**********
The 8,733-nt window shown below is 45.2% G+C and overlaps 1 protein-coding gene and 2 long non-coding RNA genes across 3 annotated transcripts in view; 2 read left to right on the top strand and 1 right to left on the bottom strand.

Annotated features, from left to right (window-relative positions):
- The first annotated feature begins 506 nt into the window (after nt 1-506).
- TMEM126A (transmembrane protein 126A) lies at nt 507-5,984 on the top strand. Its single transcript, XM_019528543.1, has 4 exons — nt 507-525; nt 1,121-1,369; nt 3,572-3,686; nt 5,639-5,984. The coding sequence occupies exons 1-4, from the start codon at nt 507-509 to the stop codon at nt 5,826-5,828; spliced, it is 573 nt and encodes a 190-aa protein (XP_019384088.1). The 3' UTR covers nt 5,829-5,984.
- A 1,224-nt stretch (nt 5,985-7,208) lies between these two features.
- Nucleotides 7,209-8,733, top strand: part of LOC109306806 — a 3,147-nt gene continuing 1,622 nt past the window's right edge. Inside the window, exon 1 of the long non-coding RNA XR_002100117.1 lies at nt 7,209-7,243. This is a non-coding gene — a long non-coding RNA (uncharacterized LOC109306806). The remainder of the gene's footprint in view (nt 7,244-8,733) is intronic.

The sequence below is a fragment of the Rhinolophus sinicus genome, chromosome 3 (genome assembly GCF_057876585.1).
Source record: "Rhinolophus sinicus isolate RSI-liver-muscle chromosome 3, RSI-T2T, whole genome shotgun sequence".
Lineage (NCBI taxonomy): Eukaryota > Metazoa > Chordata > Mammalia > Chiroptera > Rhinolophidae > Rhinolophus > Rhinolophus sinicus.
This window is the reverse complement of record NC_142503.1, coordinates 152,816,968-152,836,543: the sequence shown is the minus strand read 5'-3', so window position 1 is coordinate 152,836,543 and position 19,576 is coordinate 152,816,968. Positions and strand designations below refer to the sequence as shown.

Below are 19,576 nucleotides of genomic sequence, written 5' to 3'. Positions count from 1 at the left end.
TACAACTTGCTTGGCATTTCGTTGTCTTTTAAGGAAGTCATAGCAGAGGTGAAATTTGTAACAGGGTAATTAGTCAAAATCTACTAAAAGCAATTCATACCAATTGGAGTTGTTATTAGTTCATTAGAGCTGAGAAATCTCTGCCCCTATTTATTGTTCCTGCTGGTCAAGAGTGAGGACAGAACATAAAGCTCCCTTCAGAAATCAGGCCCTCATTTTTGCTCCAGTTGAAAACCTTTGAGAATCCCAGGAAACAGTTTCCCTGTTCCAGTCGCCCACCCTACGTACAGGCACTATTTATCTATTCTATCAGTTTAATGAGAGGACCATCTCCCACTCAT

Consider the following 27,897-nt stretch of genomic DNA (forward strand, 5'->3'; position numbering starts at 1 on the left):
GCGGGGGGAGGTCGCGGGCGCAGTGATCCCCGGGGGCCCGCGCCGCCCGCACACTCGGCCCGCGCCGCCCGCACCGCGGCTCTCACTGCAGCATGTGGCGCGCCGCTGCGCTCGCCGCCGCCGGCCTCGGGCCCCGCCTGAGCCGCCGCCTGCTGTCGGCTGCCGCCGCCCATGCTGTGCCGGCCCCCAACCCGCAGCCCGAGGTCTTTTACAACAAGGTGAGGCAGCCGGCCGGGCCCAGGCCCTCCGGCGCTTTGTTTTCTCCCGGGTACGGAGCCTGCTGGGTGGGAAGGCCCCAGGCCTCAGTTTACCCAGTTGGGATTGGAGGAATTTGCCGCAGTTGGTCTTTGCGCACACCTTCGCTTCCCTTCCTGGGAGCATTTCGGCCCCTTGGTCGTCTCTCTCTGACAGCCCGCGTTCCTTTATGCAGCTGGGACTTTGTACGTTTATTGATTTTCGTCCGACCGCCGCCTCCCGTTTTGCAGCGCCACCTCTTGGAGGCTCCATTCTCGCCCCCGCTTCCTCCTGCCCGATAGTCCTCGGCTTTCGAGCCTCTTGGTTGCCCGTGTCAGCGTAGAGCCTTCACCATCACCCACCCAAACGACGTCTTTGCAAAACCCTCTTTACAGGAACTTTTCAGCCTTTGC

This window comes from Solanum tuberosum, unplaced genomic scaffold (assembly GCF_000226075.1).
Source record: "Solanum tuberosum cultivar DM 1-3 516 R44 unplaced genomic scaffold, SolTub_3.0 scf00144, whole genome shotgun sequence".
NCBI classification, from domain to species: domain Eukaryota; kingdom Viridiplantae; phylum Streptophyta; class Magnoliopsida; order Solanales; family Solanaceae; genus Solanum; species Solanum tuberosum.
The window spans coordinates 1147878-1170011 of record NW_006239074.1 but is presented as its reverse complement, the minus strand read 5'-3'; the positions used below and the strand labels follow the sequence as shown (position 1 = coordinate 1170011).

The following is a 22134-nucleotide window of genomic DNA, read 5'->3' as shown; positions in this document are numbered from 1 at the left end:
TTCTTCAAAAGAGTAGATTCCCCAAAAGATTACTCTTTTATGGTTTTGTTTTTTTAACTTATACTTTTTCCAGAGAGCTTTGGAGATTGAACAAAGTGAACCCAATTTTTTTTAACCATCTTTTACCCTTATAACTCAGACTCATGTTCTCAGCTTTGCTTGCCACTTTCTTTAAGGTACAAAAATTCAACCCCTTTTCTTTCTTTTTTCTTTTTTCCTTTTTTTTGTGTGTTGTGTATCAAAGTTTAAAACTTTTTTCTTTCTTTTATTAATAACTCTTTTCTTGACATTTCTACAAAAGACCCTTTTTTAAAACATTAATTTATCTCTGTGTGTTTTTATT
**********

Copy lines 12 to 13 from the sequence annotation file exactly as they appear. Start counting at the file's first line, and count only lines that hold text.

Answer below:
TACAACTTGCTTGGCATTTCGTTGTCTTTTAAGGAAGTCATAGCAGAGGTGAAATTTGTAACAGGGTAATTAGTCAAAATCTACTAAAAGCAATTCATACCAATTGGAGTTGTTATTAGTTCATTAGAGCTGAGAAATCTCTGCCCCTATTTATTGTTCCTGCTGGTCAAGAGTGAGGACAGAACATAAAGCTCCCTTCAGAAATCAGGCCCTCATTTTTGCTCCAGTTGAAAACCTTTGAGAATCCCAGGAAACAGTTTCCCTGTTCCAGTCGCCCACCCTACGTACAGGCACTATTTATCTATTCTATCAGTTTAATGAGAGGACCATCTCCCACTCAT

Consider the following 27,897-nt stretch of genomic DNA (forward strand, 5'->3'; position numbering starts at 1 on the left):